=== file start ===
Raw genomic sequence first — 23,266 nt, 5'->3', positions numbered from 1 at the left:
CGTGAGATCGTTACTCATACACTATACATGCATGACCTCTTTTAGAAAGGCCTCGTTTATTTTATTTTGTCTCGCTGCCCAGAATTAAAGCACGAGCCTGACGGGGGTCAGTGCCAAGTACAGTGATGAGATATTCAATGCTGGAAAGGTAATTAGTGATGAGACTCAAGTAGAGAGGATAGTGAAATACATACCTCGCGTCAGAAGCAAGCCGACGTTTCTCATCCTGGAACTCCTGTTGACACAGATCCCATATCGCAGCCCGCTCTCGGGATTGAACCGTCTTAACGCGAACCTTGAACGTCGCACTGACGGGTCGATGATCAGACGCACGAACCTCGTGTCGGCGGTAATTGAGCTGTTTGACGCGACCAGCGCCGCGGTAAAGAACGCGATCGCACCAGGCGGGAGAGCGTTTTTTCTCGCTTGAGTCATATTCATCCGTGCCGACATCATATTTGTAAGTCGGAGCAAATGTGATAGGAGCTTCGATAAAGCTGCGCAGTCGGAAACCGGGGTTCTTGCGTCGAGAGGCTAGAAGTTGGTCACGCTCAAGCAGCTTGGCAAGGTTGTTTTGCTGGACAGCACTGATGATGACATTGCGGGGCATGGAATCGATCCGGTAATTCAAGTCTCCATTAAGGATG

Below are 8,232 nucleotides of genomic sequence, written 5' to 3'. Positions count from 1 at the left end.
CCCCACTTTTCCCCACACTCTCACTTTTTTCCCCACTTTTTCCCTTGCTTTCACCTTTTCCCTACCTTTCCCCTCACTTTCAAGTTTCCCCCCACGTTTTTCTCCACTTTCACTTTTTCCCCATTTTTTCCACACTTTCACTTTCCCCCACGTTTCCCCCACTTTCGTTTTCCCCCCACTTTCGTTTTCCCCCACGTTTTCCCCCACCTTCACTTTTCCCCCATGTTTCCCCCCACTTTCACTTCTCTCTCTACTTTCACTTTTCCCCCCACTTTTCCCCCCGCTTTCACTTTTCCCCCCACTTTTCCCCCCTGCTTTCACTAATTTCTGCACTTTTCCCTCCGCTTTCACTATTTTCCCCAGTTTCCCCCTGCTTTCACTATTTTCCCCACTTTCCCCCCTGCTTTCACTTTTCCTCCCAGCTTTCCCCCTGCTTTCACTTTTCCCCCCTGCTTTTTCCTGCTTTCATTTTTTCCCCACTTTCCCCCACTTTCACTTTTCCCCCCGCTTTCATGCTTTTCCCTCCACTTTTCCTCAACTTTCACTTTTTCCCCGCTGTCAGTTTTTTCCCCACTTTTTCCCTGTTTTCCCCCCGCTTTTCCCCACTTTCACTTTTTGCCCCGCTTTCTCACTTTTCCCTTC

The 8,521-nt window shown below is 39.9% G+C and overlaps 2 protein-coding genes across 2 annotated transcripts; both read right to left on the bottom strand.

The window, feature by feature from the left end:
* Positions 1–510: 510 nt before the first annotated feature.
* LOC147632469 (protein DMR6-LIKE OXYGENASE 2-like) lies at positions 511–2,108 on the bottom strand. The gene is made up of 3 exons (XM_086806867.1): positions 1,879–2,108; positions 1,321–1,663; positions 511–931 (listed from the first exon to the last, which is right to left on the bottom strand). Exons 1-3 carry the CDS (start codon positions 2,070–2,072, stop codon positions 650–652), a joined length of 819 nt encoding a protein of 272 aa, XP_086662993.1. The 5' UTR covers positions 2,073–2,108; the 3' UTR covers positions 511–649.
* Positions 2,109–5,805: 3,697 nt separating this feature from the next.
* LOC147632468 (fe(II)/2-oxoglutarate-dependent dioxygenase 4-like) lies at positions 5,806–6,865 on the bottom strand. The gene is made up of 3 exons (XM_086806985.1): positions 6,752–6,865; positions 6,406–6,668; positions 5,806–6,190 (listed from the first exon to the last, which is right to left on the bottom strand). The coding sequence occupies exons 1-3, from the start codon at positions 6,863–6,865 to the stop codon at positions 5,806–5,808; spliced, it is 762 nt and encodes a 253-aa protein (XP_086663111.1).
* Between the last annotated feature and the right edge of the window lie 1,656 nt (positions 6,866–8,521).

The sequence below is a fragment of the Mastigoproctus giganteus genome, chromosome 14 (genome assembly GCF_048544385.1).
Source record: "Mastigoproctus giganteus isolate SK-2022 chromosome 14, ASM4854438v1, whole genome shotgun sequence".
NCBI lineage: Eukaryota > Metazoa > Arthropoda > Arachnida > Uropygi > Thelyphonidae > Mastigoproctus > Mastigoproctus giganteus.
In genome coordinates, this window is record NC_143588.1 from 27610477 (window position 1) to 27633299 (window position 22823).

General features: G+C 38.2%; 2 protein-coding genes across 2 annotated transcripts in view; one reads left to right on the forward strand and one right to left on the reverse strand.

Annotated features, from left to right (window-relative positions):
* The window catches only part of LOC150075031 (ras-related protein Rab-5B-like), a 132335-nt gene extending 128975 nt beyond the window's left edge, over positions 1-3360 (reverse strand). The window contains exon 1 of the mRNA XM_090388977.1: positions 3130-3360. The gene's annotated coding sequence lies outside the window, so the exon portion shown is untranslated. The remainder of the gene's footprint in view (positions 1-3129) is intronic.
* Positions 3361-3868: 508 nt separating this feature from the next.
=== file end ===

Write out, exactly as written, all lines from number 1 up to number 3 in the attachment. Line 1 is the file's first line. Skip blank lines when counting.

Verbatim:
Raw genomic sequence first — 23,266 nt, 5'->3', positions numbered from 1 at the left:
CGTGAGATCGTTACTCATACACTATACATGCATGACCTCTTTTAGAAAGGCCTCGTTTATTTTATTTTGTCTCGCTGCCCAGAATTAAAGCACGAGCCTGACGGGGGTCAGTGCCAAGTACAGTGATGAGATATTCAATGCTGGAAAGGTAATTAGTGATGAGACTCAAGTAGAGAGGATAGTGAAATACATACCTCGCGTCAGAAGCAAGCCGACGTTTCTCATCCTGGAACTCCTGTTGACACAGATCCCATATCGCAGCCCGCTCTCGGGATTGAACCGTCTTAACGCGAACCTTGAACGTCGCACTGACGGGTCGATGATCAGACGCACGAACCTCGTGTCGGCGGTAATTGAGCTGTTTGACGCGACCAGCGCCGCGGTAAAGAACGCGATCGCACCAGGCGGGAGAGCGTTTTTTCTCGCTTGAGTCATATTCATCCGTGCCGACATCATATTTGTAAGTCGGAGCAAATGTGATAGGAGCTTCGATAAAGCTGCGCAGTCGGAAACCGGGGTTCTTGCGTCGAGAGGCTAGAAGTTGGTCACGCTCAAGCAGCTTGGCAAGGTTGTTTTGCTGGACAGCACTGATGATGACATTGCGGGGCATGGAATCGATCCGGTAATTCAAGTCTCCATTAAGGATG

Below are 8,232 nucleotides of genomic sequence, written 5' to 3'. Positions count from 1 at the left end.